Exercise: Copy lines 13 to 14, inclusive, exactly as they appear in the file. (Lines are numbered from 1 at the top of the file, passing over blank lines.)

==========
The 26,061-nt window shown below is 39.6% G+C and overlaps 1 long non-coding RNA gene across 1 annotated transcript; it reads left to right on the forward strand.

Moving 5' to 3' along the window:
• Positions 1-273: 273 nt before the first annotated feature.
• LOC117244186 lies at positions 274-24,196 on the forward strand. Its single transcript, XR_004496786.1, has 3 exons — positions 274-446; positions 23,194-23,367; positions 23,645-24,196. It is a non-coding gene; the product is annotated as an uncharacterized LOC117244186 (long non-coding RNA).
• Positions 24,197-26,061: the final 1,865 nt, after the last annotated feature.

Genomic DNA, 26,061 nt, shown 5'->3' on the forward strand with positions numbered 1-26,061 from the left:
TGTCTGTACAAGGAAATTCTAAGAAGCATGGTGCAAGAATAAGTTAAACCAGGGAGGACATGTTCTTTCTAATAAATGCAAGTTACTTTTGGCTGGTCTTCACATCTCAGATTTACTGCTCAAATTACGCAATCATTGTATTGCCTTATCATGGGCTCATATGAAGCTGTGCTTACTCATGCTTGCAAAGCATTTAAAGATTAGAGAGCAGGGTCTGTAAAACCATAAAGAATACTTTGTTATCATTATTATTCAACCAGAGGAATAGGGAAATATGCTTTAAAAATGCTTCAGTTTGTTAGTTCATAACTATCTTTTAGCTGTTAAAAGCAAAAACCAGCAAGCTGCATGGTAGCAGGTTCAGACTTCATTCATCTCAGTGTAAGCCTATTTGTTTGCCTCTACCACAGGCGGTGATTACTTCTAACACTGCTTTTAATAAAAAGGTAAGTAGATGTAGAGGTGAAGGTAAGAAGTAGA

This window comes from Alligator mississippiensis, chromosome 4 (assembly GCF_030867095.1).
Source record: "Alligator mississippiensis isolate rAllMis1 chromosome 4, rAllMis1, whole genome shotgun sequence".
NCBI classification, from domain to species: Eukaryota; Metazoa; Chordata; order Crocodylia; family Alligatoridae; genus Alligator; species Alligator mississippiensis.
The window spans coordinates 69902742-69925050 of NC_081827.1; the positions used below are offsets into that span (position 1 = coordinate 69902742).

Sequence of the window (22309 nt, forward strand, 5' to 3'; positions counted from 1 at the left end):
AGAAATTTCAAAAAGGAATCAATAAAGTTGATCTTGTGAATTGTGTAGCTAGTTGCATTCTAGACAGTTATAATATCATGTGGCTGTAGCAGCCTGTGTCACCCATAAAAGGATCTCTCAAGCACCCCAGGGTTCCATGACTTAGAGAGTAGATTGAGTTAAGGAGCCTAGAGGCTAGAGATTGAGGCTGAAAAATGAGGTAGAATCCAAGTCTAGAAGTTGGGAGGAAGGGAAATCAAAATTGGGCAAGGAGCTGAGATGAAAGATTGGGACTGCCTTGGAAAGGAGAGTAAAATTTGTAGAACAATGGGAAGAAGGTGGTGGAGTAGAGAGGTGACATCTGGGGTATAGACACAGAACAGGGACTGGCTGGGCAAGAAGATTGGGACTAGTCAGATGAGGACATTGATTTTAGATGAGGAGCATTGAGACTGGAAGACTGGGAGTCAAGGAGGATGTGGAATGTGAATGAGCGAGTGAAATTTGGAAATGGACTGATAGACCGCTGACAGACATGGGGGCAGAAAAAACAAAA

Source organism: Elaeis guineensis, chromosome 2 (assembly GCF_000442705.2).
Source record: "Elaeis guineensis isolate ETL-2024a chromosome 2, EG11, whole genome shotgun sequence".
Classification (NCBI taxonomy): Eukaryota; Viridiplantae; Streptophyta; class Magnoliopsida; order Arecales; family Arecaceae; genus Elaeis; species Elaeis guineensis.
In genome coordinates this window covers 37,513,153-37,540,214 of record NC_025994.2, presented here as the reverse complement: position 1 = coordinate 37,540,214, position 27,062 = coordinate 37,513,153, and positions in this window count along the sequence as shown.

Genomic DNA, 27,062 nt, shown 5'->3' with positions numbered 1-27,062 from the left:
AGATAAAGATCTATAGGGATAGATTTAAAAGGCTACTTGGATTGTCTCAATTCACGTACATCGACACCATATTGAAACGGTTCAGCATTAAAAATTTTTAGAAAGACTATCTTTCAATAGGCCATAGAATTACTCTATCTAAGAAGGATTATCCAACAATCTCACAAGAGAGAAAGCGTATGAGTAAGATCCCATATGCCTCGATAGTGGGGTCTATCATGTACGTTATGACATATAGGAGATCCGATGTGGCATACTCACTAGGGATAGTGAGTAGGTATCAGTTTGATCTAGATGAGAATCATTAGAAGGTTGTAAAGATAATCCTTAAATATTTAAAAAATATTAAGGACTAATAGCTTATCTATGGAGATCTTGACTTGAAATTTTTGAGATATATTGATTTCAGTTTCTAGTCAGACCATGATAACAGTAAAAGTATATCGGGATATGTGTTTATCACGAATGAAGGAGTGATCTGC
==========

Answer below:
AGAAATTTCAAAAAGGAATCAATAAAGTTGATCTTGTGAATTGTGTAGCTAGTTGCATTCTAGACAGTTATAATATCATGTGGCTGTAGCAGCCTGTGTCACCCATAAAAGGATCTCTCAAGCACCCCAGGGTTCCATGACTTAGAGAGTAGATTGAGTTAAGGAGCCTAGAGGCTAGAGATTGAGGCTGAAAAATGAGGTAGAATCCAAGTCTAGAAGTTGGGAGGAAGGGAAATCAAAATTGGGCAAGGAGCTGAGATGAAAGATTGGGACTGCCTTGGAAAGGAGAGTAAAATTTGTAGAACAATGGGAAGAAGGTGGTGGAGTAGAGAGGTGACATCTGGGGTATAGACACAGAACAGGGACTGGCTGGGCAAGAAGATTGGGACTAGTCAGATGAGGACATTGATTTTAGATGAGGAGCATTGAGACTGGAAGACTGGGAGTCAAGGAGGATGTGGAATGTGAATGAGCGAGTGAAATTTGGAAATGGACTGATAGACCGCTGACAGACATGGGGGCAGAAAAAACAAAA

Source organism: Elaeis guineensis, chromosome 2 (assembly GCF_000442705.2).